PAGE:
We remained in town one-half day after the company left, heeding the counsel of Brother J. Van Cott, president of the mission. We then took passage on a mail steamer to Kiel where we joined the rest of the company. President Canute Petersen was the captain. We took the train to Glukstad and from there we journeyed to Grimsby, England. We continued on to Liverpool by steamer and railroad, arriving December 5, 1855, where we boarded the ship, John J. Boyd, that same day, but we were held in the harbor until December 12th. It was very stormy weather most all of the voyage, the winds blowing so hard they could not control the ship, so the sails were lowered and the ship found its own way through the water. But the Saints felt well and fasted and prayed to the Lord for his protecting hand to be over us. There were 430 Scandinavians, 51 British and 41 Italians on board.
The Saints sang often and trusted in the Lord for safety. The captain of the ship became so angry that he forbade the Saints to sing. He was a very disagreeable man, as was the first mate, who whipped the sailors and crew with a long black whip. On January 11, 1856, a ship near us was destroyed by the wind, and thirty seamen on it were rescued by our ship, but the mate whipped them so they could hardly move when we arrived in New York. On January 13, 1856, I married Kirstina Marie Andersen. The weather remained unsettled and approximately sixty children and old folks died, most of them from having the measles.
February 16th we went from New York to Castle Gardens where we remained until the 22nd when we went by railroad to Cleveland, Toledo and Chicago. Some of the emigrants left the company at Chicago and went to Burlington and other places and stayed until they could raise the means to travel on to Utah. The larger part of the company went to St. Louis, while a few stopped at Alton, and I was among these. I arrived there on the 1st of March and stayed till 21st of May. There was a branch of the Church there.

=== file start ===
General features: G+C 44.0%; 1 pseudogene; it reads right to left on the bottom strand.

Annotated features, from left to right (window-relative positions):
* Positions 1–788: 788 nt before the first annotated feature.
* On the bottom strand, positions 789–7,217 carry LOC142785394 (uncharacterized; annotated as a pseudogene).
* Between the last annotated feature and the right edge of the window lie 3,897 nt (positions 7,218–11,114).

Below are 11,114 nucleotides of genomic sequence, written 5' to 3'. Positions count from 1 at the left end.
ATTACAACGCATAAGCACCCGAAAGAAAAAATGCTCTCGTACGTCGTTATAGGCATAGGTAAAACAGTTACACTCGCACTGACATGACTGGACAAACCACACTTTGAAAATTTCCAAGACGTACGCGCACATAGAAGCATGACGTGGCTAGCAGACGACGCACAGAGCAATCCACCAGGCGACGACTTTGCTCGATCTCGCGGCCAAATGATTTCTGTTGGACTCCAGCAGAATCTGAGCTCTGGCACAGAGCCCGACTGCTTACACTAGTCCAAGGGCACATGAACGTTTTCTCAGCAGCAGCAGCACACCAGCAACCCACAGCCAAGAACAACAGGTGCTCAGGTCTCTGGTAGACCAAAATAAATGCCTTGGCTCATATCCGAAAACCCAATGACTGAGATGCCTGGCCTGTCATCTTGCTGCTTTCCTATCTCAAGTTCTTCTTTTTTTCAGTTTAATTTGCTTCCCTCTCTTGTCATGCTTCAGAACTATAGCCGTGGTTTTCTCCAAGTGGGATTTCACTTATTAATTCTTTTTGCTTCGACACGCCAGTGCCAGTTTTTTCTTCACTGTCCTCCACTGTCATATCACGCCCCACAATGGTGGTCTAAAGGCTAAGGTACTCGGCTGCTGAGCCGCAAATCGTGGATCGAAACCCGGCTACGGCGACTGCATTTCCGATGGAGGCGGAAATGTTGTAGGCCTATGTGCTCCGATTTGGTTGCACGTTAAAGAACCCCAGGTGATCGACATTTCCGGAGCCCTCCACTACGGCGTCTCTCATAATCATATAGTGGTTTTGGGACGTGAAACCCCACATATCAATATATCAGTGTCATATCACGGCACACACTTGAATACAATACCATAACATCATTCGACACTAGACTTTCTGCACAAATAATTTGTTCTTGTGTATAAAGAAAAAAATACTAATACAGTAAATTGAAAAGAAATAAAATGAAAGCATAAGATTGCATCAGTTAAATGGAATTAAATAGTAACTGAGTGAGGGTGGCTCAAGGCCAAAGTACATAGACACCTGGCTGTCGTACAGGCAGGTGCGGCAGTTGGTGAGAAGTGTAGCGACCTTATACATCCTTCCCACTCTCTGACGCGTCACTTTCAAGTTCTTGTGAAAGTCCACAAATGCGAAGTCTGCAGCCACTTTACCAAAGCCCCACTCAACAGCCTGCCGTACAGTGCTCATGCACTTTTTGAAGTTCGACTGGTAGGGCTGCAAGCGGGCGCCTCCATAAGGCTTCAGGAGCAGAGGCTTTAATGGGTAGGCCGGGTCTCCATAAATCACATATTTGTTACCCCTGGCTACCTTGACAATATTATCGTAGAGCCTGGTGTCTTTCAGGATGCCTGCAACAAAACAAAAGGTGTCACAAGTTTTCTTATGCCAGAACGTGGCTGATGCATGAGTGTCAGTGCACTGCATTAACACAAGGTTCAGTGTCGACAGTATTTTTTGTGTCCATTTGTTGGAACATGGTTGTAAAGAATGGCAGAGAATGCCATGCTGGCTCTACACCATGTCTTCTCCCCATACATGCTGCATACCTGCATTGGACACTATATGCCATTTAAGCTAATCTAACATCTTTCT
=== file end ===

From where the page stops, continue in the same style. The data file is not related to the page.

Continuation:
The first month there was no work of any kind because of a hard winter. The second month there was some work to be had, but many became ill because of the different food and climate. My knees and ankle joints became so stiff I could hardly walk. The last month I had work with a carpenter and earned enough to pay for rent and provisions. On May 21st we left Alton for St. Louis, twenty miles down the Mississippi River. There we joined the company and left for Florence, Nebraska. My wife took sick with chills and fever the day [p.132] we left Alton and was sick for three weeks. We arrived in Florence on May 31st and remained there until June 27th, 1856.
I worked some of the time with a carpenter, there was plenty of building going on both in Florence and Omaha, six miles from camp. I worked in those two places before getting ready to cross the plains to Salt Lake Valley. On June 27th, 1856, we started on the long journey of one thousand miles with ox teams. I drove a team of two yoke of oxen all the way and my wife cooked and washed for Neils Bengtson from Sjollanel, and paid him one hundred dollars besides. I had made no arrangements with him, but he promised to take me and my wife to the Valley. I had paid my way to St. Louis, but there was nothing said about what I should do. All went well with us on the journey. There were several stampedes, the first one being caused when some buffalo ran through the wagon train. One man, Soren Hansen, was killed.
Knud Petersen was a wise leader and captain for the company. When we came to Salt Lake City, it was said the oxen of the company were the fattest of all that had yet crossed the plains. He traveled fast where there was little feed, then when we came to good grazing, we slowed down and sometimes stopped a day or two and let the oxen rest and eat. One day while traveling by the Platte River, I came near losing myself in the river. We had to cross it and travel two hundred miles where there was not wood to be found. On August 13th we went to Fort Laramie, and on Monday, September 15th, as we had crossed Bear River and reached the top of a steep hill, we met Parley P. Pratt and company, and he told us he was going to the states on a short mission, but he never returned because he was killed.
On September 20, 1856, we arrived in Salt Lake City. On October 11th I came to Brigham City. . . . [p.133]
BIB: Christiansen, Fredrick Julius, [Autobiography], Our Pioneer Heritage comp. by Kate B. Carter, vol. 10 (Salt Lake City: Daughters of Utah Pioneers, 1967) pp. 132-133. (CHL)